Editor's note: This article is part of a special series celebrating National Newspaper Week Oct. 6-12. The Week was designated in 1940 as a way to recognize the importance of newspapers to their communities
The Daily Herald dates to 1872, emerging to some degree from the embers of the Great Chicago Fire a year earlier.
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The rebuilding from that calamity sent large numbers of Chicago residents looking for safer locations outside the city limits, and when they arrived here, they needed a source of information about their own communities, their own friends and neighbors.
An entrepreneur named G.E. Earle sought to fill that need with the Cook County Herald, but in a region where people often lived miles away from each other with limited transportation options, that was by no means an easy venture. The paper changed names and hands twice before Hosea C. Paddock stepped in with $175 in 1889 and bought what was then known as the Palatine Enterprise.
Paddock set out from the beginning to distinguish his weekly newspaper from the impersonal daily giants downtown.
Smudged black-and-white advertisements for carriages, dry goods, saddles, horse blankets and buffalo robes shared space on his front pages with editorials urging residents to stay loyal to local merchants.
As editor, reporter, advertising salesman and production staff, Paddock traveled the countryside in his carriage trolling for news and subscribers, sometimes offering papers and advertising for oats, apples, chickens and other produce.
He handed the paper over to his sons Stuart and Charlie in 1920, who in 1926 created the Arlington Heights Herald and established a model for customized community news coverage that remains a hallmark of the Daily Herald today. Into the 1940s, '50s and beyond, editions of the Herald would be started in town after town northwest of the city.
As the suburbs grew into vibrant bedroom communities, the craving for local news deepened and the Herald expanded in a race to keep pace, first going to triweekly editions in 1967 with a circulation of just more than 31,000 -- three times the circulation of 1947 -- and then to five-day publication two years later.
To a great extent the driving credo of the paper in those days was change or die. The metro papers were an ever-present threat, and the challenge for the Herald, as Paddock described it in 1958, was to provide something the metros could not.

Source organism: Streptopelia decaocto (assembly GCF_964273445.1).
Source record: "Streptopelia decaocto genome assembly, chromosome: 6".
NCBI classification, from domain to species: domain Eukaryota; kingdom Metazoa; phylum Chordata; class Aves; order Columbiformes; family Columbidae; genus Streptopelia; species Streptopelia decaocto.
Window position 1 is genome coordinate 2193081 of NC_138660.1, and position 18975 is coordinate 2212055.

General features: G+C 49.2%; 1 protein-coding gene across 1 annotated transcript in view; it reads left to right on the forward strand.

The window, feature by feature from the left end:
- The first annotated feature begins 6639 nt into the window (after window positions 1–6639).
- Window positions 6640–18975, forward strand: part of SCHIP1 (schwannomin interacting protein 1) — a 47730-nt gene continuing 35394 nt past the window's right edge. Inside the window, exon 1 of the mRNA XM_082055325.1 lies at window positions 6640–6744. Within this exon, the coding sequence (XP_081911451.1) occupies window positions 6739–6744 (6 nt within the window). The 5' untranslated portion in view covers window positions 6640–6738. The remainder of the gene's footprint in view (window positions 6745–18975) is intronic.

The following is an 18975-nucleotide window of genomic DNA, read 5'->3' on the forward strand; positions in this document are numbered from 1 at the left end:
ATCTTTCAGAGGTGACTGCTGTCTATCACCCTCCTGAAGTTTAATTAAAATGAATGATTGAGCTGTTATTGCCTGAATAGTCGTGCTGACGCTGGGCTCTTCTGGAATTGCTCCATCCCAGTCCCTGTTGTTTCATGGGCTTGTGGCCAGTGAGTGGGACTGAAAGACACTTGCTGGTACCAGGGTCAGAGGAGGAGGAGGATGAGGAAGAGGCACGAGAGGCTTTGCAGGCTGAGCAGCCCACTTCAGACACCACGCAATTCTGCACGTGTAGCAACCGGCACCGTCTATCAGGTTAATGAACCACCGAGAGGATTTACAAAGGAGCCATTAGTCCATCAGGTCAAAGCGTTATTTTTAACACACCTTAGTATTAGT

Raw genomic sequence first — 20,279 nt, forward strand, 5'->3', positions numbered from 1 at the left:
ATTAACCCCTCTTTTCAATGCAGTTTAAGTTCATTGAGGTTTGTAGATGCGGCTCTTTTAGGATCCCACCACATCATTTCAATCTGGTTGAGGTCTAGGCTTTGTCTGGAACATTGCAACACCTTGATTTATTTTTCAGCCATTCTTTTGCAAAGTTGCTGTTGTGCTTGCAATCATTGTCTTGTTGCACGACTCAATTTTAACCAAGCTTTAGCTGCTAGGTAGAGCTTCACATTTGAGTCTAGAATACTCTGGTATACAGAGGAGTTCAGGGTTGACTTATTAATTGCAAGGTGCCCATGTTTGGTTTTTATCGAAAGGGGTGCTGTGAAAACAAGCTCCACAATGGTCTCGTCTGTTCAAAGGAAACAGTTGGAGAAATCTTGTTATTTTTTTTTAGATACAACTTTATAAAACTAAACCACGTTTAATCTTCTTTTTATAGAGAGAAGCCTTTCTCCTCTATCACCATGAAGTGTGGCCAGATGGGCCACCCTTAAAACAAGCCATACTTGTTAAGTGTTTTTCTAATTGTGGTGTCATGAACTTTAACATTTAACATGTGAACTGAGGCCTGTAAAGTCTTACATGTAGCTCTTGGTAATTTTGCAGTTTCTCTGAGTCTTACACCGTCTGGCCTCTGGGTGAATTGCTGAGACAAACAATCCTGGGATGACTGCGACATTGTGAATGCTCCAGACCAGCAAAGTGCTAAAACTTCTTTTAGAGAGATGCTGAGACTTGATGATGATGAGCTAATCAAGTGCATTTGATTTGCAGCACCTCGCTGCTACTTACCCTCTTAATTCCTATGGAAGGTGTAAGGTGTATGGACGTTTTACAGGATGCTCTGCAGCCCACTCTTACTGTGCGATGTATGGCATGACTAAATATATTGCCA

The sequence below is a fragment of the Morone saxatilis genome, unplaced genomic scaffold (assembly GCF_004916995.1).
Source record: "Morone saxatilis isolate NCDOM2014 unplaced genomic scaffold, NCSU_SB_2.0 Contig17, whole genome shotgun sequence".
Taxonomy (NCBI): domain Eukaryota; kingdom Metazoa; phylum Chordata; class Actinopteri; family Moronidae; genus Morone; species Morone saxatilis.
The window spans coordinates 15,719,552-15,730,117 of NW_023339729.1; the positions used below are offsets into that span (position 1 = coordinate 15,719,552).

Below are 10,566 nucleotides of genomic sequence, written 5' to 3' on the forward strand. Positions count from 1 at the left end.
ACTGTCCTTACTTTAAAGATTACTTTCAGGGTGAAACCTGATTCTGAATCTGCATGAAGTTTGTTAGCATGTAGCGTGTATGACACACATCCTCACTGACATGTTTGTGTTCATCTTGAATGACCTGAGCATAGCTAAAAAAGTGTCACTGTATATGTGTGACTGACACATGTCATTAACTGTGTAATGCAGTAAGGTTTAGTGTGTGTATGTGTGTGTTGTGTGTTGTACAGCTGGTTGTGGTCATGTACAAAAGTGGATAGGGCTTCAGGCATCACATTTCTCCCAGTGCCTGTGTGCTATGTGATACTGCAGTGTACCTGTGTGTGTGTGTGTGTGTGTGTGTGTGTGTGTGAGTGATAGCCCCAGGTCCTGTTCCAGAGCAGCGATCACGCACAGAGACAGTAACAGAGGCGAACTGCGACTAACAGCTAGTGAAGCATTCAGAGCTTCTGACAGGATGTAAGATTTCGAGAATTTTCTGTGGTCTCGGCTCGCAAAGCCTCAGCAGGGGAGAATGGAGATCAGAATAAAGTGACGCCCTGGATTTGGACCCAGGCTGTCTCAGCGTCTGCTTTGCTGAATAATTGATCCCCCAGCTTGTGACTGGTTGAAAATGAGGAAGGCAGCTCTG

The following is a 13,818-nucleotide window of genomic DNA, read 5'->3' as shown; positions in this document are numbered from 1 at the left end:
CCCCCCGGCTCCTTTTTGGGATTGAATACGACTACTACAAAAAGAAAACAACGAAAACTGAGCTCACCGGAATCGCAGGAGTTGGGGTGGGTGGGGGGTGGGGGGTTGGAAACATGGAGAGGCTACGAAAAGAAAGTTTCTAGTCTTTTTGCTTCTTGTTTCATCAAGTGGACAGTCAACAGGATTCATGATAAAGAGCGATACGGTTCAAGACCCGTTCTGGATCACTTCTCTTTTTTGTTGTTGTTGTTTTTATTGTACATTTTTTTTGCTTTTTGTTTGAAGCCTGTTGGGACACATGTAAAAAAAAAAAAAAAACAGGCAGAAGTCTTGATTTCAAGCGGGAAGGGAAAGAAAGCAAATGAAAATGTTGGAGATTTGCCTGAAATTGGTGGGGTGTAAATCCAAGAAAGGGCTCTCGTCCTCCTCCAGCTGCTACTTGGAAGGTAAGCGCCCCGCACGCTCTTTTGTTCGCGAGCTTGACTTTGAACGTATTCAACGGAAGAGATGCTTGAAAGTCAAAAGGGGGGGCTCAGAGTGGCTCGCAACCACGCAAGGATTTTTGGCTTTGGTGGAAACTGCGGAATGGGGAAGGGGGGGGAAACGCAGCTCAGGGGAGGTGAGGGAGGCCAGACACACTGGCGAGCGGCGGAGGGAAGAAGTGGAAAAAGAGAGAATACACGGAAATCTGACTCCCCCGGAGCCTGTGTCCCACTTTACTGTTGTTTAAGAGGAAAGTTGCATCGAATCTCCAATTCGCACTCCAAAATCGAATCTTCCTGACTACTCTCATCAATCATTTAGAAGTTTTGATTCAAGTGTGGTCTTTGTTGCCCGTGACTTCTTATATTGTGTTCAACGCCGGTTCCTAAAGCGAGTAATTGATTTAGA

When Paddock's son Stuart Jr. took over in the 1960s with his brother Robert and sister Marge, it wasn't just the public that noticed the paper. The metropolitan papers, too, discovered the burgeoning interest in suburban news and launched a series of assaults on the comparatively tiny Herald.
One of the most threatening was the establishment of the Day papers by the Sun-Times, speeding the Herald's decision to become a daily newspaper and prompting Stuart Paddock Jr. to respond to simmering rumors about the Daily Herald's fate with a full-page advertisement declaring, "We are not for sale."
Over the course of the next two decades, the paper continued to pursue a strategy of expansion. To compete effectively, the paper adopted a unique strategy blending national and international news with heavily customized local editions.
Circulation throughout that time exploded, positioning the Daily Herald as the state's third-largest daily in 1990.
Today, that model continues to evolve, but the mission of the newspaper and its local-news strategy are little altered. If anything, the "Big Picture. Local Focus" approach of the newspaper has shifted to a renewed commitment to coverage of issues and events that are distinctly suburban, news that no other source -- print or electronic -- has the resources, background or interest to match.